Posted in writers' worksheets

40 Days of Worksheets – Day 35

ramonagravitarWorksheet #35 – 10 Steps to Writing Nonfiction

From Idea to Submission in 10 Steps

You have an idea for a nonfiction piece. It can be straight nonfiction, memoir, or creative nonfiction. What do you ask after a story idea captures you?

  1. Subject – What is the topic? What is the theme? Is it timely?
  2. Size – Do you envision this as an article or a book? Blog post? Is the theme big enough to reach a wide audience (book)? Is there enough source material? Is your subject too big for an article and needs to be narrowed?
  3. Query or Spec – Do you want to write first and sell later? Or vice versa, pitch first and write the piece for a specific publication?
  4. Research – What are your primary sources? What are your secondary sources? Are there legal or ethical concerns?
  5. Style – What is the tone?
  6. Structure – Will you write chronologically? Is the piece better suited to an episodic order? Will it be a series of anecdotes linked by a thematic thread?
  7. Draft – Write a first draft.
  8. Fact Check – Highlight each part of the piece that is based on factual evidence. Record the source for each fact. Double, triple, quadruple check for accuracy.
  9. Polish – Run through a critique group, beta reader, or private editor. Make changes or revisions until you are happy with a clean final draft.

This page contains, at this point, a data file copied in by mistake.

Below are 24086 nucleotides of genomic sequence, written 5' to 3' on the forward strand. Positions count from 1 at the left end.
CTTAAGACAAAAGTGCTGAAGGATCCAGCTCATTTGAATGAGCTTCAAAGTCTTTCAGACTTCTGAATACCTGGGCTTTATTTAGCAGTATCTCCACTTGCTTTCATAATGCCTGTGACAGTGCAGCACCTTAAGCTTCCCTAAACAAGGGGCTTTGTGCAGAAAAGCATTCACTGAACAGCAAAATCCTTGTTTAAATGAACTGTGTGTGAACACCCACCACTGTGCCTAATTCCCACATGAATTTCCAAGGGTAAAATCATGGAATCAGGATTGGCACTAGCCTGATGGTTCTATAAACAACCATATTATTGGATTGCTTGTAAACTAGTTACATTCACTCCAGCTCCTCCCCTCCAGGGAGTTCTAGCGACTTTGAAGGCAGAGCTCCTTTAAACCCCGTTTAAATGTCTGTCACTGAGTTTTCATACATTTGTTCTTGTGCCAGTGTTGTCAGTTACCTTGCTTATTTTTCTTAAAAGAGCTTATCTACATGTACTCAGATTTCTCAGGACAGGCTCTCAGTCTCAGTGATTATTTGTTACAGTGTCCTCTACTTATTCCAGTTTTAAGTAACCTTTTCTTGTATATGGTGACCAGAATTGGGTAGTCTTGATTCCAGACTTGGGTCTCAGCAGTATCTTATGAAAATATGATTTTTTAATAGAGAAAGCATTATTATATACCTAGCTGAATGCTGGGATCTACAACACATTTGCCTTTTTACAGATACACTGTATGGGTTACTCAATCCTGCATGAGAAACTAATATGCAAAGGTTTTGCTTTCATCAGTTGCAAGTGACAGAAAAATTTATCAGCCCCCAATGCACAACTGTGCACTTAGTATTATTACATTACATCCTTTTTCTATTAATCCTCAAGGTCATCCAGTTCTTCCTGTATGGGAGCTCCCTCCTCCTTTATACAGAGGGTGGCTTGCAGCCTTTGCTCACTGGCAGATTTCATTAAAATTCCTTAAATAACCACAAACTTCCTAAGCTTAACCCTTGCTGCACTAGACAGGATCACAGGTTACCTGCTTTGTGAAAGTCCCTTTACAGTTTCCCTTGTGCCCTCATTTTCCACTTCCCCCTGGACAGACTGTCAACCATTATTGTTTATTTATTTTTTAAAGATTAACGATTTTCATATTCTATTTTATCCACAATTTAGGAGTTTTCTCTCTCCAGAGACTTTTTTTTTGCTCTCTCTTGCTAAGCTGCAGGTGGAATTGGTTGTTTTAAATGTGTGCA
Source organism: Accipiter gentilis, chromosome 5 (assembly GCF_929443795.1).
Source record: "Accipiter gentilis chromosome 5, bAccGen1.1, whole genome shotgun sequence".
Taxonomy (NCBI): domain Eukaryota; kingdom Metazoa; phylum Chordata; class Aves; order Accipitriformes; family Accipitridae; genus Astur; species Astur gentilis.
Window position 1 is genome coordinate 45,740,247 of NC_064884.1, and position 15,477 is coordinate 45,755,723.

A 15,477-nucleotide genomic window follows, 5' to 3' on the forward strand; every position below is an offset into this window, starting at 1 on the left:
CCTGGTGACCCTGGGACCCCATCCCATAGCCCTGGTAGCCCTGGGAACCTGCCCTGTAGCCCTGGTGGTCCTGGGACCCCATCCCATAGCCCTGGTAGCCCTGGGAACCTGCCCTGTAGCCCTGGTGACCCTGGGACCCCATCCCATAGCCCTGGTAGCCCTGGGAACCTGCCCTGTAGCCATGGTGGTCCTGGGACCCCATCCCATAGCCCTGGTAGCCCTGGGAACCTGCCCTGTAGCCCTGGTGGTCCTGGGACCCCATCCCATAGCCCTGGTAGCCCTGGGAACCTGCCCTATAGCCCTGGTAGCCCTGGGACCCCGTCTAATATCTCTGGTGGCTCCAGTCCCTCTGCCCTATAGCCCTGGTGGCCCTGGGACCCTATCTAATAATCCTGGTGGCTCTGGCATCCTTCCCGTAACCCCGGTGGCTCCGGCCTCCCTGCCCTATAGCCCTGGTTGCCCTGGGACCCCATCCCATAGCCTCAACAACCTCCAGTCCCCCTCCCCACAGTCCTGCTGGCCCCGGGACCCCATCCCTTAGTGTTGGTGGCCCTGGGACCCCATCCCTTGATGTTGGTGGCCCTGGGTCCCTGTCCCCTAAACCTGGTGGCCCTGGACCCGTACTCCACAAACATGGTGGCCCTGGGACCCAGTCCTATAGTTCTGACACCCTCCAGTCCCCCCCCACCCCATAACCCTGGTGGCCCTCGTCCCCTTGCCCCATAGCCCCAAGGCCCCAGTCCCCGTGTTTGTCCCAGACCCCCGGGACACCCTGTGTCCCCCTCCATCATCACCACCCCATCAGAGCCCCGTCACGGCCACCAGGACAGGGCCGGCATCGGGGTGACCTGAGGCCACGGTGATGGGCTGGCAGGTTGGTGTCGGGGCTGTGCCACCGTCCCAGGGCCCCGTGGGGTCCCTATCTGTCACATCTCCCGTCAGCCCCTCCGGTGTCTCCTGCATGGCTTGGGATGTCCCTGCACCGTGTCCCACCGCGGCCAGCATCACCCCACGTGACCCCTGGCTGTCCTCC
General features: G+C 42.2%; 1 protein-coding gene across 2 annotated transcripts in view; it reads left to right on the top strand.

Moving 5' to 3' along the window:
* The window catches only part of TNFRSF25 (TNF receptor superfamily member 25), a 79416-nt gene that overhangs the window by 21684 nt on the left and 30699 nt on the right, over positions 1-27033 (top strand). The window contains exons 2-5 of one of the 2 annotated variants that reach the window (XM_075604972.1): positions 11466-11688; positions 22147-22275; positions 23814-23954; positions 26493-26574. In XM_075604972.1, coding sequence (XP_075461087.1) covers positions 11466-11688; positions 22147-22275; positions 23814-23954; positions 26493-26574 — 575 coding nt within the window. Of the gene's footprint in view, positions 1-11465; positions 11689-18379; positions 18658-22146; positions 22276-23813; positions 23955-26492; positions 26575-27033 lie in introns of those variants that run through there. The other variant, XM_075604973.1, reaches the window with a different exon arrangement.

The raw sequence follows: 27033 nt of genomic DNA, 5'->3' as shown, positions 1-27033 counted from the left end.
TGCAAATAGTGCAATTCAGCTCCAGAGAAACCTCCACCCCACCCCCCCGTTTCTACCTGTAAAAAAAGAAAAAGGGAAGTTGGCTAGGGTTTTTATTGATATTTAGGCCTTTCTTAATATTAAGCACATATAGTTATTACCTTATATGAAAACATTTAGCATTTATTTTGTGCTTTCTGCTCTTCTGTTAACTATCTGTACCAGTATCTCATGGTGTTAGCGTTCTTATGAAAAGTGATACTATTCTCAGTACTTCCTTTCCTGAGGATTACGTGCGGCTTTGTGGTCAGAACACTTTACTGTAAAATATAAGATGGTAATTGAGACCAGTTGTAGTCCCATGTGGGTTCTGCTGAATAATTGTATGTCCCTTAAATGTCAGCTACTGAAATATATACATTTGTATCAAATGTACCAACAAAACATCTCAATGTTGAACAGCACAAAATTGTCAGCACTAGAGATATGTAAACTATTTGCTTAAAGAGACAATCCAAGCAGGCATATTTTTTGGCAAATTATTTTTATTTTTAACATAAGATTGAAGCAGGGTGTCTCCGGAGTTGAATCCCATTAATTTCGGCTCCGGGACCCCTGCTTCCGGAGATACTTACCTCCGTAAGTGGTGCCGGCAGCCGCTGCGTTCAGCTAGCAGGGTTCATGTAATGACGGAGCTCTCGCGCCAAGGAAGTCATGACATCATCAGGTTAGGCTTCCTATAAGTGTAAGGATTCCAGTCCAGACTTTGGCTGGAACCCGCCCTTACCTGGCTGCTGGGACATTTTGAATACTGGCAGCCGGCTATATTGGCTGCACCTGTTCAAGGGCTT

10. Submit – If this is an assigned piece, send in by deadline. If you are writing on spec, research markets. Be certain to adhere to guidelines.

Subject?

Size? Article, book or blog?

Query or spec?

Research—What sources are at your disposal?

What is POV?

How will your piece be structured?

How will you open?

What is the theme?

Why do you want to write this?

Please note: All worksheets posted are my original work and intellectual property. I ask that you share the links on social media, and you are welcome to share the worksheets with your critique groups and writing friends with credit given. That being said, these worksheets—despite being posted on the Internet—may not be copied, distributed, or published as anyone’s work but mine. In short: sharing is good, plagiarism is bad.

Disclaimer #2: You may post your completed worksheet if you’d like, but please remember that, by doing so, you are sharing your ideas with all of the Internet. You’ve been warned.

Author:

Creative Writer, Independent Editor

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